You can blame Rosemary Edgehill for my scribbling. https://en.wikipedia.org/wiki/Rosemary_Edghill
I’ve been talking to her since the ’90s, off and on. Her Twelve Treasures trilogy is the bomb.
So I sent her my snippet about the guy who gets turned into a troll, and the robot girl friends, she wrote me back and said “You have to finish this right now!”
That is some motivation, right there. So, should the thing ever see the light of day, its Rosemary’s fault. ~:D
I love, love, love the Twelve Treasures books. I do so wish somebody would sweet-talk her into indie publishing more, because I would snap them up like candy.
Drop her a line. She doesn’t bite.
Reading. Depending on the book, it’s either “I wish I could write like this” or “I can do better than this!”
Both reactions are inspiring, in their different ways. But I feel happier working from the first one. So go forth and write awe-inspiring works, y’all.
The realization that if I didn’t finish something I would die before I could: no pressure then.
I don’t really have a motivator I can point at. It’s just that more and more of my fears keep chipping away.
Sarah, actually. I’m trying to figure out particularly how, but I can’t put it into words–it’s an infectious enthusiasm and a weird belief that she’s rooting for me, in particular, to succeed, even if we haven’t spoken directly on the topic much. I really do feel like one of her fledglings just by being here.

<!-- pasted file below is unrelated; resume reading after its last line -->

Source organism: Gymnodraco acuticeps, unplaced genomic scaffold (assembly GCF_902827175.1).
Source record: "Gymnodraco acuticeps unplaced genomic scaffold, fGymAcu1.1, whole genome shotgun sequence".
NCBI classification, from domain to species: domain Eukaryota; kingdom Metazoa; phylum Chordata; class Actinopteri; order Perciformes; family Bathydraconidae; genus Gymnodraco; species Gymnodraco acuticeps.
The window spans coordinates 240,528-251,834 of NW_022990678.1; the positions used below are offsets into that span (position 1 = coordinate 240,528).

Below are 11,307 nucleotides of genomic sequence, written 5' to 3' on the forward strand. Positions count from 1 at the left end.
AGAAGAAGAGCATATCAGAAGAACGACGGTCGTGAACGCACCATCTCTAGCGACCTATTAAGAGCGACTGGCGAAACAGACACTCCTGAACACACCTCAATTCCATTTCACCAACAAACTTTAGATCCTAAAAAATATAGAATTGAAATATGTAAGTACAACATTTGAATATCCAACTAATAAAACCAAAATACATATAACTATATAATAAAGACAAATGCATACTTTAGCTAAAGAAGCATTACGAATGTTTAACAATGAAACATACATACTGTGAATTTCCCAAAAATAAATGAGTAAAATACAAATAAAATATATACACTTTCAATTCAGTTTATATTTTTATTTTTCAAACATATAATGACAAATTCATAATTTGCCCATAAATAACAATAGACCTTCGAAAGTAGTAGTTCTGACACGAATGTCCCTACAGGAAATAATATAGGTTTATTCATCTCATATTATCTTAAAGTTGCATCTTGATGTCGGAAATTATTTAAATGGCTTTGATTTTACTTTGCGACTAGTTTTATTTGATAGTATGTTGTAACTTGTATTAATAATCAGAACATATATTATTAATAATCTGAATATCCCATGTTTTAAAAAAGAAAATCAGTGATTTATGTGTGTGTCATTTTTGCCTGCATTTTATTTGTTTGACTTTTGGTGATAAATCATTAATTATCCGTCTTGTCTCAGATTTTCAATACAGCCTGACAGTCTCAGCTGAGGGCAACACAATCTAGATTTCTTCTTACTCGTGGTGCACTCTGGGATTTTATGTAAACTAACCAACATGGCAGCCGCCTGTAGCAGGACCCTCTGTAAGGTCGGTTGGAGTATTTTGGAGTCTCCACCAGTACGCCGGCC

And Larry. Not because of anything he’s said, really, or any connection. But… there’s this pernicious piece of writing advice–don’t do it if you can do anything else, it’s not worth it. And I’ve kind of always been afraid to scribble on the side as a result of this received wisdom–I’m very capable of not writing, after all. (Even if I’m much happier when I do, I’m increasingly learning.)
But Larry wrote as a side gig, and did it well, alongside a very successful accounting career. He only stopped when he realized he was losing money by accounting.
So, you know, screw that self-martyring advice.
Also Swain. Because now I’m not bored by what I write anymore.
(Should I have put family, children? Maybe, but it would have been dishonest. I’ve only recently been able to convince myself thaty husband doesn’t view art as am irksome waste of time (all me, he was staggered to hear it because that’s part of what he likes about it), the one-year-old mostly wants to steal my pen, and my mother… ugh, used the identity of delicate artist as why I should stay a cloistered dependant forever. Ptui!)
(So it wouldn’t be accurate.)
I wrote this before, deleted it so as not to freak out the kiddies, decided I am meant to serve as an object lesson to them:
“Right now? Dread. That something worse will happen to me before I finish the very long trilogy I’m working on.
It makes me sit here every day for hours, hoping today will be the day the brain comes back.”
You can’t count on yourself always being available to do what you want. Is there something you want to have written when that day comes? Recent health problems have made this very, very clear.
Right now I’m VERY motivated – and have no brain.
There’s nothing like your mother return all your books to the library and get out no more, during summer vacation, just because we were going on a trip a week later to push you into serious written word deprivation and so writing.